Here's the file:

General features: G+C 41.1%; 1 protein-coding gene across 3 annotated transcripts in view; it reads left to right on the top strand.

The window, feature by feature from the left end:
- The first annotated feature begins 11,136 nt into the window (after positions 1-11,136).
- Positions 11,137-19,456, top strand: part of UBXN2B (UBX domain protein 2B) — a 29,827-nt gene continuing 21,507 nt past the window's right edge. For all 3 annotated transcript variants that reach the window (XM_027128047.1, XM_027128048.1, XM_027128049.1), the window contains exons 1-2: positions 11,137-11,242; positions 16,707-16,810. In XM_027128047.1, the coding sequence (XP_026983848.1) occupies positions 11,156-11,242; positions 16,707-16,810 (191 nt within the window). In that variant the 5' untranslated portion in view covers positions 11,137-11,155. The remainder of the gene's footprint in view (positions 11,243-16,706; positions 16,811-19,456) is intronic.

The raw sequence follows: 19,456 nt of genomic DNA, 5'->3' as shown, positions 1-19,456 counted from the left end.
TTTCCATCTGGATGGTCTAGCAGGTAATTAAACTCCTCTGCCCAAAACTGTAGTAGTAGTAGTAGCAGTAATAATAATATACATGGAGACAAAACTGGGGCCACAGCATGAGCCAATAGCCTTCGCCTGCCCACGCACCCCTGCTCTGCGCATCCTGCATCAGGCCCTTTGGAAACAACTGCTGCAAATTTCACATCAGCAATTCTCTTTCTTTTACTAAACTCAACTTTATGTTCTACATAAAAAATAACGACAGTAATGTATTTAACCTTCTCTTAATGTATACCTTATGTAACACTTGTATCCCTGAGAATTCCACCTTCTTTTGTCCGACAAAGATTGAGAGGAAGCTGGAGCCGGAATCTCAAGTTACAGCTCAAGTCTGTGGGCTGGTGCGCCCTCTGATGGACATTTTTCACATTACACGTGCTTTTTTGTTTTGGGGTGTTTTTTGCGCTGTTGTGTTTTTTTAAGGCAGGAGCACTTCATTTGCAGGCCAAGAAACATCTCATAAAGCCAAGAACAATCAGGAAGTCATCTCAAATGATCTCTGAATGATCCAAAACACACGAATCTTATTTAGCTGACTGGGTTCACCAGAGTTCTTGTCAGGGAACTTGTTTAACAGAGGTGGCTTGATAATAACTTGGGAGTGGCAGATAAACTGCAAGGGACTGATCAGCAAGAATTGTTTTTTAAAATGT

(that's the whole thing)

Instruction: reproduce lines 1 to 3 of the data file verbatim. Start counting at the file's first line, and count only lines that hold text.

General features: G+C 41.1%; 1 protein-coding gene across 3 annotated transcripts in view; it reads left to right on the top strand.

The window, feature by feature from the left end:
- The first annotated feature begins 11,136 nt into the window (after positions 1-11,136).